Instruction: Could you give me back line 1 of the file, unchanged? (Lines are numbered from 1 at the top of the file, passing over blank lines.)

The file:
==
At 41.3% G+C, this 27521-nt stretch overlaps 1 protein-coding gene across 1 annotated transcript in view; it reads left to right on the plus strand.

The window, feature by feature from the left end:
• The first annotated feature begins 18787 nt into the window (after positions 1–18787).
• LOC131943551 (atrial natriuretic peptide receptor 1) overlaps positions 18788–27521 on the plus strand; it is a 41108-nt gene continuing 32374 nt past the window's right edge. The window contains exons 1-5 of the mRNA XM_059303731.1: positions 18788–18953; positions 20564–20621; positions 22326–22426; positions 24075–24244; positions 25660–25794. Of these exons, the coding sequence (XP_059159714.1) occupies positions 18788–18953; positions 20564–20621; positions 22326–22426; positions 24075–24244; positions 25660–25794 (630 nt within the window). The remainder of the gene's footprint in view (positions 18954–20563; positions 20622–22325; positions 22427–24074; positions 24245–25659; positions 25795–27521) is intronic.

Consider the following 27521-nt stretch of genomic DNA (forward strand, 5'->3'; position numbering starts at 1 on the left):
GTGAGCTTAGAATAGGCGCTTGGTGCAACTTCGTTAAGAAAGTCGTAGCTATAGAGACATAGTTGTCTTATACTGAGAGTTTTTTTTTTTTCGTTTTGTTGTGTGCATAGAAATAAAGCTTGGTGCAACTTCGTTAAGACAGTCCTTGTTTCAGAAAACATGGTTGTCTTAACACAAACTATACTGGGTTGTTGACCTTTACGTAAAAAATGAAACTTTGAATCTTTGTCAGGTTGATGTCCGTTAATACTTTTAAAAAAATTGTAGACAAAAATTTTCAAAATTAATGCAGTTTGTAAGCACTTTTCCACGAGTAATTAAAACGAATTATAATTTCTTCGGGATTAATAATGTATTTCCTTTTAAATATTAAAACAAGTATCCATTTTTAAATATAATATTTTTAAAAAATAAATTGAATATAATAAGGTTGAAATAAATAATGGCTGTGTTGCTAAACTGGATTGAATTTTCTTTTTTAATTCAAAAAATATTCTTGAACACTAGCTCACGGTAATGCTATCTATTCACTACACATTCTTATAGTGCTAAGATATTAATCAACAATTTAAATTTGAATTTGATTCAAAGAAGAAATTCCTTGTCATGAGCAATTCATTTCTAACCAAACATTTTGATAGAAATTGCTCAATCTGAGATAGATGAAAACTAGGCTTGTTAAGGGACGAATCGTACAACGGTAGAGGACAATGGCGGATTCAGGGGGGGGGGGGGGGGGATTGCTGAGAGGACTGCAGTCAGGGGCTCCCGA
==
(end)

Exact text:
At 41.3% G+C, this 27521-nt stretch overlaps 1 protein-coding gene across 1 annotated transcript in view; it reads left to right on the plus strand.